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Scientists warn of human-to-wildlife COVID-19 transmission risk

Researchers suggest people use masks and PPE around animals because the new coronavirus is believed to be spreadable among animals, such as the North American deer mouse, and could be difficult to stop. Photo by Seney Natural History Association/Wikimedia
Researchers suggest people use masks and PPE around animals because the new coronavirus is believed to be spreadable among animals, such as the North American deer mouse, and could be difficult to stop. Photo by Seney Natural History Association/Wikimedia

Oct. 9 (UPI) -- The risk of human-to-wildlife COVID-19 transmission is real and significant, scientists warn in a paper published this week in the journal Mammal Review.

Although the exact origins of the COVID-19 pandemic aren't clear, most researchers estimate the virus made the jump from bats to pangolins before infecting humans. Now, scientists worry the virus could make the jump from humans back into wild animal populations.

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If COVID-19 managed to infect and spread among wild animals, it could pose a threat to endangered species. As well, wild animal populations could serve as a reservoir for further virus evolution and a source of future human outbreaks.

So far, scientists have documented human-to-animal coronavirus spread on a mink farm and at the zoo, where several tigers and lions were infected.

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At home, humans have transmitted the virus to domestic cats and dogs. Some semi-feral cats in Wuhan and the Netherlands have also tested positive for antibodies triggered by a coronavirus infection.

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"There have not been any reports yet of actual wildlife being infected with [the coronavirus]," lead study author Sophie Gryseels told UPI in an email.

"We hope this is because it has actually not happened yet, but then again, there is not much surveillance going on of healthy wildlife for [coronavirus] infections, so if it had happened already, we might not know about it," said Gryseels, a biologist at the University of Antwerp in Belgium.

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As well, infected animals have exhibited only mild symptoms, but Gryseels said it's possible the disease takes a more serious course among other animal species.

Though COVID-19 has yet to have grave consequences for animal populations, Gryseels suggests the threat of human-to-animal transmission is real and significant.

"We know of several mammal species that are about as susceptible to [the coronavirus] as humans are, like ferrets, mink, hamsters, North American deer mice, tigers and macaques and a few other species," she said. "When they are experimentally inoculated with [the coronavirus], or in some cases accidentally infected by human caretakers, the infection takes off easily, and they can further transmit the virus to co-housed animals."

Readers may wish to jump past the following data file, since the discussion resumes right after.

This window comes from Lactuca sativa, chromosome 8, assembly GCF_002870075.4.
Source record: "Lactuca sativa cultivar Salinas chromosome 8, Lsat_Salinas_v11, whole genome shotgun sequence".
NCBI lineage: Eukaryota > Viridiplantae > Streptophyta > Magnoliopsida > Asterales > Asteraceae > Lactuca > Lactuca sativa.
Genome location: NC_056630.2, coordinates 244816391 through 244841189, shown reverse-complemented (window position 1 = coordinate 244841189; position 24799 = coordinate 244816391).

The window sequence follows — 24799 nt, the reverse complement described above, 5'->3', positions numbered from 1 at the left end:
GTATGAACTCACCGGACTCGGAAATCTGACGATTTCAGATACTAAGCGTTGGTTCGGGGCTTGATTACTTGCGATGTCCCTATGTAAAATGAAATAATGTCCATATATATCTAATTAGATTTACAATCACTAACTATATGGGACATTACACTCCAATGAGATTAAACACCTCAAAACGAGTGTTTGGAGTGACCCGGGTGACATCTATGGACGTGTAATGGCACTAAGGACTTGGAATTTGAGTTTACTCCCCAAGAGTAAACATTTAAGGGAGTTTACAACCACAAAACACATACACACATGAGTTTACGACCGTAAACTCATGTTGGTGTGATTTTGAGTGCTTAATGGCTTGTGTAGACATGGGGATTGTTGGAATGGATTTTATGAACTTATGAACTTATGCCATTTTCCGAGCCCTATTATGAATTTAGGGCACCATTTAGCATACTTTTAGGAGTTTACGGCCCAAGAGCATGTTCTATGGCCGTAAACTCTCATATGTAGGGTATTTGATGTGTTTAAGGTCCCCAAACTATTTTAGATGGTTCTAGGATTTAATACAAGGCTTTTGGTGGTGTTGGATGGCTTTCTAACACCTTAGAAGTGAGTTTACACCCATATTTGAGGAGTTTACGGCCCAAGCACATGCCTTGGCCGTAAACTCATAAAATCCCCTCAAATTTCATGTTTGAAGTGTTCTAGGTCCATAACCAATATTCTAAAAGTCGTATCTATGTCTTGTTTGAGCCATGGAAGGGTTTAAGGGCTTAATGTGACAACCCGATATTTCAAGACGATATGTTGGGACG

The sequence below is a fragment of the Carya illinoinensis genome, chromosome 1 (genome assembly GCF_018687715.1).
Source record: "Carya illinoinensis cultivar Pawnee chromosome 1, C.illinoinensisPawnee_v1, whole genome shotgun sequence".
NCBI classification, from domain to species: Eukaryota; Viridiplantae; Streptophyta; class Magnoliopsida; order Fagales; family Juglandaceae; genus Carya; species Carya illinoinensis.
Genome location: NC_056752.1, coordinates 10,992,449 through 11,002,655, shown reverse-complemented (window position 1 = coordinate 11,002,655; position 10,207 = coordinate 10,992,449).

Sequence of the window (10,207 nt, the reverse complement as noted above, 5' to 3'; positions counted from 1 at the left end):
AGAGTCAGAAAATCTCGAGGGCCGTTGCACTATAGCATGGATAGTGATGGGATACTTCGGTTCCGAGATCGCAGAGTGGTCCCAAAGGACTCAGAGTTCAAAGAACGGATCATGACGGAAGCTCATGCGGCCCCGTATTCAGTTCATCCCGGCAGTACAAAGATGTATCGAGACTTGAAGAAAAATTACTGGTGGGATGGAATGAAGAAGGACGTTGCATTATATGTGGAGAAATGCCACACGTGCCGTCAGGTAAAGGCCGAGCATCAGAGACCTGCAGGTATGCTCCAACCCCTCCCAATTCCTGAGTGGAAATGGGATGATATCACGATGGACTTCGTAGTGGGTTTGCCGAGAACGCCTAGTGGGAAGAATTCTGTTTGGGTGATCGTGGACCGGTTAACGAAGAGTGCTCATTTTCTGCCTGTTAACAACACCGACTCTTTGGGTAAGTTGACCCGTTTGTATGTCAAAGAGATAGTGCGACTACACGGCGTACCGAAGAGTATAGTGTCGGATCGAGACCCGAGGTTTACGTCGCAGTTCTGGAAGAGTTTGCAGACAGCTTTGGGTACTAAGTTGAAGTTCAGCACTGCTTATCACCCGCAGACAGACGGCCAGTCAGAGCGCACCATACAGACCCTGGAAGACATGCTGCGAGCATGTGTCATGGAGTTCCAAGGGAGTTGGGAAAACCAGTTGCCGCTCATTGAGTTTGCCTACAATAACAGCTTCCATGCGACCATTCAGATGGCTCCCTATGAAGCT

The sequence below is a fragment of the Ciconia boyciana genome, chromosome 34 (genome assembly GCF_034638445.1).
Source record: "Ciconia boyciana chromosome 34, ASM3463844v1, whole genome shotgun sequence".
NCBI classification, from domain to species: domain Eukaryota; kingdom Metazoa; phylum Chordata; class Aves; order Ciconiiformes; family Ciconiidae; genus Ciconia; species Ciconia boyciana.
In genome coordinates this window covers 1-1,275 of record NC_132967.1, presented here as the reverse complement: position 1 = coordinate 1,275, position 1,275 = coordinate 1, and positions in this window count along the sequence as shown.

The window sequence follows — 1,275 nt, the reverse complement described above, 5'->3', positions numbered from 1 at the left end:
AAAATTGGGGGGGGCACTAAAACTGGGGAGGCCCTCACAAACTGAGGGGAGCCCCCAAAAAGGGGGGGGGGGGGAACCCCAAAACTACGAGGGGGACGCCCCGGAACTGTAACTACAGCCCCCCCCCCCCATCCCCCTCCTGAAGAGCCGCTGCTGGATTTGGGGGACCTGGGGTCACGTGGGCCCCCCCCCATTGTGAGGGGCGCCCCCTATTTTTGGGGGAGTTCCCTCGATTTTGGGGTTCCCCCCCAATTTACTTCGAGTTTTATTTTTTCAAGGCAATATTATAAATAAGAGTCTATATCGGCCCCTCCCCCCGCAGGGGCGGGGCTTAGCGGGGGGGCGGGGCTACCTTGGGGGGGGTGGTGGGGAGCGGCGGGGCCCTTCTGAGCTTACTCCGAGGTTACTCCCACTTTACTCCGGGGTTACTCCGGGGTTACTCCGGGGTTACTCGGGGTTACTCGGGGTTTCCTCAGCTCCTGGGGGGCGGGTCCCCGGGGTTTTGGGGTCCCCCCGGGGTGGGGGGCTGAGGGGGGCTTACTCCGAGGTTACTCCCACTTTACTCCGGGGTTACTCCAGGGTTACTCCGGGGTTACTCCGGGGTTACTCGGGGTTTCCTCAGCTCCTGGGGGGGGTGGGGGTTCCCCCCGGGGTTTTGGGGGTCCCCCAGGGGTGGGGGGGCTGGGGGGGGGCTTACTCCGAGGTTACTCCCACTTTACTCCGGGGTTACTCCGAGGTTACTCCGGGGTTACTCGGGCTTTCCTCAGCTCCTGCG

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Gryseels and her colleagues hope their paper will inspire caretakers, scientists and others who interact with wild and captive animals to take extra precautions.

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Researchers suggest the same safety precautions that can help slow human transmission -- hand washing, mask wearing and social distancing -- can help prevent human-to-animal transmission.

For most people, the risk of human-to-animal COVID-19 transmission is minimal.

"Luckily for us the mammal species that humans probably have the most interactions with in total in global terms, and would thus seem to be most likely to catch the virus if they were biologically susceptible, are house mice and brown and black rats -- who luckily don't seem to be susceptible," Gryseels said.

While researchers expect humans to eventually develop herd immunity against COVID-19, via a combination of infection-triggered immunity and vaccination, other animal species might not be so lucky.

The combination of susceptibility and short lifespan could leave some species especially vulnerable to COVID-19, including the North American deer mouse, the bank vole in Europe, macaques in Asia and stray cat populations all over the world.

"The main worry then is that, like in human populations, the virus could just continue to spread without stop," Gryseels said. "Especially in populations where animals have a short life span and high reproductive rate, such as in rodents, we worry that the virus can persist for a long time, as there are continuously new, susceptible animals being born that are naive for the virus."

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